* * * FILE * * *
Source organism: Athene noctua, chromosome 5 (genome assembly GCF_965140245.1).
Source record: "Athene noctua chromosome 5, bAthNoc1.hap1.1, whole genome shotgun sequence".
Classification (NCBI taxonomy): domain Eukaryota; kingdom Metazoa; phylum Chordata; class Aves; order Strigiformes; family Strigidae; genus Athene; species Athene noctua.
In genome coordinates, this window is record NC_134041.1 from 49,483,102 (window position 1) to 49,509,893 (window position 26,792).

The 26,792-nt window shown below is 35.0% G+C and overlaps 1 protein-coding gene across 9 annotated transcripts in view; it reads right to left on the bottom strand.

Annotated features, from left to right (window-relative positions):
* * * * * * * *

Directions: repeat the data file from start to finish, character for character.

Source organism: Athene noctua, chromosome 5 (genome assembly GCF_965140245.1).
Source record: "Athene noctua chromosome 5, bAthNoc1.hap1.1, whole genome shotgun sequence".
Classification (NCBI taxonomy): domain Eukaryota; kingdom Metazoa; phylum Chordata; class Aves; order Strigiformes; family Strigidae; genus Athene; species Athene noctua.
In genome coordinates, this window is record NC_134041.1 from 49,483,102 (window position 1) to 49,509,893 (window position 26,792).

The 26,792-nt window shown below is 35.0% G+C and overlaps 1 protein-coding gene across 9 annotated transcripts in view; it reads right to left on the bottom strand.

Annotated features, from left to right (window-relative positions):